Hapgood died in a tragic motor accident, which led at least one writer, Kyle Bennett, to suggest that it was murder,. in an article now removed from his website.
In 1998, J.Bowles published his The Gods, Gemini and the Great Pyramid which he wrote with the encouragement of Beth Hapgood, a cousin of Charles. His intention was to expand on the work of Hapgood relating to the shifting poles. He refers to Antarctica as alternating between being Atlantis in the Atlantic and Moo in the Pacific. A fanciful idea, as both were reportedly submerged and at least one is totally imaginary.
Oronteus Finaeus (1494-1555) was a celebrated cartographer who produced a map in 1531 which is claimed by some that, like the Piri Reis Map, it depicts the coast of an ice-free Antarctica. Charles Hapgood rediscovered it in 1959(a) in the Library of Congress. This idea is then used to support the concept of the existence of a very early civilisation that was capable of sophisticated map making. It is then just a short step to name this civilisation ‘Atlantis’. Some, such as the Flem-Aths went further and actually nominated Antarctica as the home of Atlantis.
Robert Argod has used the Oronteus Finaeus Map to support his contention that the Polynesians had originated in Antarctica.
A more recent website(b), although not endorsing an Antarctic Atlantis, discusses some of these old maps in very great detail. The site is based on a number of chapters from a work-in-progress, The Atlantis Maps: The Rise of Atlantis and the Fall of a Paradigm by Doug Fisher. He identifies the Plain of Mesopotamia in Northern Argentina as the location of Atlantis.
Catastrophism today is the name given to a school of thought that supports the idea that the history of the Earth has been punctuated by events such as floods, fires and asteroid strikes that have caused widespread if not global devastation and that some of these events occurred within the memory of man and are recorded in worldwide mythologies. Worryingly, it is now more generally accepted that further catastrophes will occur as a result of future cometary/asteroidal strikes.
Some readers may think that the subject has no direct connection with Plato’s Atlantis, however, his text refers to a number of catastrophic events that clearly brought devastation to Athens, Atlantis and beyond. The Flood of Deucalion and earlier inundations, Phaeton and other cosmic encounters, plus conflagrations and earthquakes all point to periods of great instability in the early prehistory of the Aegean region and quite probably much further afield.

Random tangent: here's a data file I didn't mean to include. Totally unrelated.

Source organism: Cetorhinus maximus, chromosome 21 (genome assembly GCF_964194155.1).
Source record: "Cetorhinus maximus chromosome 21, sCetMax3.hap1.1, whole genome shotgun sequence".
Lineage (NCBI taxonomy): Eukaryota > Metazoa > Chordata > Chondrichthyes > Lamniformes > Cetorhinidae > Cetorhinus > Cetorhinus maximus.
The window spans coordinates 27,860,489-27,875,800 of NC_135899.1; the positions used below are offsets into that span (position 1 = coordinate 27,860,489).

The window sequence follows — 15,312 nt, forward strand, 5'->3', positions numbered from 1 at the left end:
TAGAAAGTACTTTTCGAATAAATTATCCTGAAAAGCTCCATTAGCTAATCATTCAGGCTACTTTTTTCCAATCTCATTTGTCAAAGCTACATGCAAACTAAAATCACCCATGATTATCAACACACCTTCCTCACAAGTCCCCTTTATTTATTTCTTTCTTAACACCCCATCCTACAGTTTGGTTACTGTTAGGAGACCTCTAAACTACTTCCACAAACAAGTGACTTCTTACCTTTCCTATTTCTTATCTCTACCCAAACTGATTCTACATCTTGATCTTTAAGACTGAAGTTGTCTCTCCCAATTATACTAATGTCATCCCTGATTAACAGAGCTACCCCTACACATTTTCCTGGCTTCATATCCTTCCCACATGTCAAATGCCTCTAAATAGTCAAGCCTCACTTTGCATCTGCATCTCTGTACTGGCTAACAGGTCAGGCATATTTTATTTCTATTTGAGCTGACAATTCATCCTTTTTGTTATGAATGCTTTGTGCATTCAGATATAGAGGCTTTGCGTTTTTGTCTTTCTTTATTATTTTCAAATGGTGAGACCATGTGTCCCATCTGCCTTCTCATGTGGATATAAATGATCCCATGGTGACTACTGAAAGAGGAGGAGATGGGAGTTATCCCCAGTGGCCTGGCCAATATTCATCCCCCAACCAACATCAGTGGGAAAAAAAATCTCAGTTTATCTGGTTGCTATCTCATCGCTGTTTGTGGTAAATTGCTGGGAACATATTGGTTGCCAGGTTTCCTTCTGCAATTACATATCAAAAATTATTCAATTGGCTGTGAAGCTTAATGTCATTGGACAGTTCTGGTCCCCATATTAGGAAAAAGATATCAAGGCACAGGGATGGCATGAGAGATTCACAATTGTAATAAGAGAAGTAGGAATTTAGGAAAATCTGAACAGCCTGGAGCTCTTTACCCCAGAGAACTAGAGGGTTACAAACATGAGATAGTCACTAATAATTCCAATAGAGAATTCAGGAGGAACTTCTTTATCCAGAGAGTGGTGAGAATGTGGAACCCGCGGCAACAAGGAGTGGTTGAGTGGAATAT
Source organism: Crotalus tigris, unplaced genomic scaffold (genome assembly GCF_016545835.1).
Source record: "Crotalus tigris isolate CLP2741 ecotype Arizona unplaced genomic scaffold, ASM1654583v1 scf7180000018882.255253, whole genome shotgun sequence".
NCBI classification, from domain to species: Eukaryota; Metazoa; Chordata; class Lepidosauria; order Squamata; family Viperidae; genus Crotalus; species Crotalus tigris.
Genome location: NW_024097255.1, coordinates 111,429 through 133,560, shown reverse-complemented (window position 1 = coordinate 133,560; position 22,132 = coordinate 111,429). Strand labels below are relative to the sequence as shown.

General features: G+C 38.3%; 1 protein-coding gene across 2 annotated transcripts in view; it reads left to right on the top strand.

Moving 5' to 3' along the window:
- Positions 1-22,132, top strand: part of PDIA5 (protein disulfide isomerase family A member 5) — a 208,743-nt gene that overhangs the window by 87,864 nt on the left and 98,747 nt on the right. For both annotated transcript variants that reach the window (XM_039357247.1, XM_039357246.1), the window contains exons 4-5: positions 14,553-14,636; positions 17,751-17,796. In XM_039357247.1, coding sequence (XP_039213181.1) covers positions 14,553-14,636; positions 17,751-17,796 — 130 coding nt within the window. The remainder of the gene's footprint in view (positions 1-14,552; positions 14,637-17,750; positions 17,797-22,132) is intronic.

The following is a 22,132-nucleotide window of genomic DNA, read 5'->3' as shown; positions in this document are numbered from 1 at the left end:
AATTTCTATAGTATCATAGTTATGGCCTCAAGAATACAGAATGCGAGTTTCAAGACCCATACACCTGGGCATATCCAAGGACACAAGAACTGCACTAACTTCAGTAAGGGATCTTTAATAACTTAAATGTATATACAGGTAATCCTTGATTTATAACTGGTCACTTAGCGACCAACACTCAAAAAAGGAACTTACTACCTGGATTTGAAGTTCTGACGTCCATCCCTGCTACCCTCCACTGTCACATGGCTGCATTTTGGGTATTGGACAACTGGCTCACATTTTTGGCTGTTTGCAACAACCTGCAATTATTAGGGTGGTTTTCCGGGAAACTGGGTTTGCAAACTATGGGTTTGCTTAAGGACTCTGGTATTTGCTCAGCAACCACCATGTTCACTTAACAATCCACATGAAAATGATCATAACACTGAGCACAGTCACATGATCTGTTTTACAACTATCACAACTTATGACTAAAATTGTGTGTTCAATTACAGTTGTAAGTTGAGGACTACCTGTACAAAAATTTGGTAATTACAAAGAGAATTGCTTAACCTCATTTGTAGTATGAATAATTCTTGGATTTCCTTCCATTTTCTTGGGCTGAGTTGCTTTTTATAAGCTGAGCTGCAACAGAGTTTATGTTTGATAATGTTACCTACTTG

Jürgen Spanuth devotes chapter 4 of his Atlantis of the North to an examination of “the natural catastrophes of the 13th century BC” that deals with Phaeton and the blizzard of floods, earthquakes and eruptions that beset the Eastern Mediterranean at the end of the 2nd millennium BC. Some of these matters have been recently expanded upon by Nur & Cline(f)(g) and endorsed by Stavros Papamarinopoulos[750.73].
Claude Schaeffer, a celebrated French archaeologist, declared in 1948 that on at least five occasions during the Bronze Age the Middle East had been subjected to widespread catastrophic destruction as a result of natural events rather than human activity.
Immanuel Velikovsky is arguably the best know of the 20th century catastrophists, who published two books in the 1950’s that provoked widespread controversy that continues today. In 1964, the Belgian mathematician René Gallant (1908-1985) published Bombarded Earth which dealt in great detail with the consequences of meterorite impacts with the earth. Gallant, perhaps because of his amateur status as a geologist, never received the attention he deserved.
More recently Allan & Delair produced another book that identified 9500 BC as the date of a global catastrophe following an encounter with a comet. Their conclusions are at variance with Velikovsky’s, particularly regarding dates. Professor Mike Baillie of Queens University, Belfast is a well-known dendrochronologist who has recently entered the debate with a book that adds evidence from his discipline to support the theory of cometary or asteroidal impacts with the Earth. Unfortunately his work is confined to the last 4,500 years and so casts no further light on the 9,500 BC date apart from offering support for the possibility of extraterrestrial impacts.
However, Richard Firestone and his co-authors have researched  an impact ‘Event’ the occurred 13,000 years ago and caused devastation in North America including the creation of the hundreds of thousands of Carolina Bays and some of the outbursts of Lake Missoula. Like Baillie they claim that a memory of this event has been preserved in the folktales of many of the North American Indians. This book is must-read for anyone interested in the latest developments in catastrophist research.
The destruction of Atlantis has been linked to a number of possible catastrophic events including earthquakes, volcanic eruptions, floods and asteroid strikes. Plato’s account cites a flood as the immediate cause of the disappearance of Atlantis. In the 18th century Giovanni Carli was probably the first to link a cometary encounter with the Earth as the cause of Atlantis’ demise. This idea has been supported by numerous writers ever since with Emilio Spedicato being one of its leading exponents today.